I cannot help thinking, that there is much weight in the opinion of those who have held, that Truth, as an eternal and immutable principle, ought, upon no account whatever, to be violated, from supposed previous or superiour obligations, of which every man being the judge for himself, there is great danger that we may too often, from partial motives, persuade ourselves that they exist; and probably whatever extraordinary instances may sometimes occur, where some evil may be prevented by violating this noble principle, it would be found that human happiness would, upon the whole, be more perfect were Truth universally preserved.

In the Notes to the “ Dunciad” we find the following elegant and pathetick verses, addressed to Pope':

« While malice, Pope, denies thy page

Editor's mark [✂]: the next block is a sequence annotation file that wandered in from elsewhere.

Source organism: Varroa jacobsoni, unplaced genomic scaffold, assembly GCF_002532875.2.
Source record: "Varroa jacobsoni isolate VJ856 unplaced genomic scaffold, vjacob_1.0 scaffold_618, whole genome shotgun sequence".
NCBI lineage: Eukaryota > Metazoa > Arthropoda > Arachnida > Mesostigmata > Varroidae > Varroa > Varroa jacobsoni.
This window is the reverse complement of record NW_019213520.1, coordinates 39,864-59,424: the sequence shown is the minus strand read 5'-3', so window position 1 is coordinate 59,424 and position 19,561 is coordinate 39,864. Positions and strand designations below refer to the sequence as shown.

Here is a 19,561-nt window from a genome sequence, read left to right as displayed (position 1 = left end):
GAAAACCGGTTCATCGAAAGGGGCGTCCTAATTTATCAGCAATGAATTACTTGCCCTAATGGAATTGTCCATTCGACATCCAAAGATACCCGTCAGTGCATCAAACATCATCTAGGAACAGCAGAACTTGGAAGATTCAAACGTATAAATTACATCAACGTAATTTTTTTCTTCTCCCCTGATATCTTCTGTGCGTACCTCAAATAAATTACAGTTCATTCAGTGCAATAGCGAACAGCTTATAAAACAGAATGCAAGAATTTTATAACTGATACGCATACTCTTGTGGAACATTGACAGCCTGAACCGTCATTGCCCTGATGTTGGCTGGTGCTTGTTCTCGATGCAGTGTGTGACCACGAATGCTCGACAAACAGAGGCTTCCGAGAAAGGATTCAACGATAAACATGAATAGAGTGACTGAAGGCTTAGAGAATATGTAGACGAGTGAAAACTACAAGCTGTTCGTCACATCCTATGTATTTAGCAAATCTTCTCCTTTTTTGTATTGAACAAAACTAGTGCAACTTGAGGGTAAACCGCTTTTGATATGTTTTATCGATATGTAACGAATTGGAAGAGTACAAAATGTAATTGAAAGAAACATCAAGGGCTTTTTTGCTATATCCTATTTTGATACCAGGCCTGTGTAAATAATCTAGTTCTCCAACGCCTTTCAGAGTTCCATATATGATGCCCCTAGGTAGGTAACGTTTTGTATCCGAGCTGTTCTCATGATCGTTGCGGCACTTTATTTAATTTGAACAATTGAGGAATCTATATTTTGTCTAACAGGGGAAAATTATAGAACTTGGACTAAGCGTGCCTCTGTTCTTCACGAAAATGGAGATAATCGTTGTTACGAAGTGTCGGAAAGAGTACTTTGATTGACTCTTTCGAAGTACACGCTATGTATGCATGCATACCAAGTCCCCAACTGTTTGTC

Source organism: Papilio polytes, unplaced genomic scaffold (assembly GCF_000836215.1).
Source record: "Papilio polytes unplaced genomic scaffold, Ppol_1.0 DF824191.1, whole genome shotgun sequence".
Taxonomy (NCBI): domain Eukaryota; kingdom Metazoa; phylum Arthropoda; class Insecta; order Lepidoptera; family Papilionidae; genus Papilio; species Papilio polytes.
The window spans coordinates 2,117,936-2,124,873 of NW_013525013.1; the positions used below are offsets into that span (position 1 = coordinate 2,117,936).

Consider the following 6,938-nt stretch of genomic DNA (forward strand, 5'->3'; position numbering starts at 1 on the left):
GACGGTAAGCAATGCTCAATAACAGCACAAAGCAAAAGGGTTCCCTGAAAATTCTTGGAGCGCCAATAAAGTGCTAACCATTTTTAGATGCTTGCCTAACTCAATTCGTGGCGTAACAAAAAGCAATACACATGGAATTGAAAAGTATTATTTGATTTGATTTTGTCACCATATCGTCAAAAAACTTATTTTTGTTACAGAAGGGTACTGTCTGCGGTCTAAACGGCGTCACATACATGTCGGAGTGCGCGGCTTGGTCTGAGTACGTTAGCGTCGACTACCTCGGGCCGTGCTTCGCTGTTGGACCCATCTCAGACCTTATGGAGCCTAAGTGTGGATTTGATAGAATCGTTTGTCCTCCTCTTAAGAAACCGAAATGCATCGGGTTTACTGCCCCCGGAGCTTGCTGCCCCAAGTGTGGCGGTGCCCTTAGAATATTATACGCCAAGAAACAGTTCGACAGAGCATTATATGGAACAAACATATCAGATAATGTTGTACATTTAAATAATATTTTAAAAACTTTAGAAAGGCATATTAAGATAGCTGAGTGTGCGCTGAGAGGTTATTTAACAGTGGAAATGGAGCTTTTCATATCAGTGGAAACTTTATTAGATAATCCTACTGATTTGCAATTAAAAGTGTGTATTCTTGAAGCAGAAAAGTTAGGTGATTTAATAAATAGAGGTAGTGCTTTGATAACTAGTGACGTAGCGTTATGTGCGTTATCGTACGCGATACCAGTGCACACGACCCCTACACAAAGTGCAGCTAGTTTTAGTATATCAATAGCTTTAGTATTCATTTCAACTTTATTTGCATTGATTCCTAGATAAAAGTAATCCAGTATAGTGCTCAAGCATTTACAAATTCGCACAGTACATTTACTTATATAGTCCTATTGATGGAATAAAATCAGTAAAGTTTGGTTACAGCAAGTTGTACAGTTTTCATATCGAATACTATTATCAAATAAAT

“ Its own celestial fire ;
" While criticks, and while bards in rage

“ Admiring, won't admire:

3 The annotator calls them « amiable verses."

r While

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It is surely not a little remarkable, that they should appear without a name..
Miss Seward, knowing Dr. Johnson's almost universal and minute literary
information, signified a desire that I should ask him who was the authour..
He was prompt with his answer :- Why, Sir, they were written by one
Lewis, an under-master or usher of Westminster school, who published a
miscellany, in which Grongar Hill' first came out.” Johnson praised them

highly, and repeated them with a noble animation. In the twelfth line, instead
of “one established fame," he repeated “one unclouded Aame,” which he
thought was the reading in foriner editions ; but I believe was a flash of his
own genius. It is much more poetical than the other.

On Monday 14, and Tuesday, June 15, Dr. Johnson and I dined on one of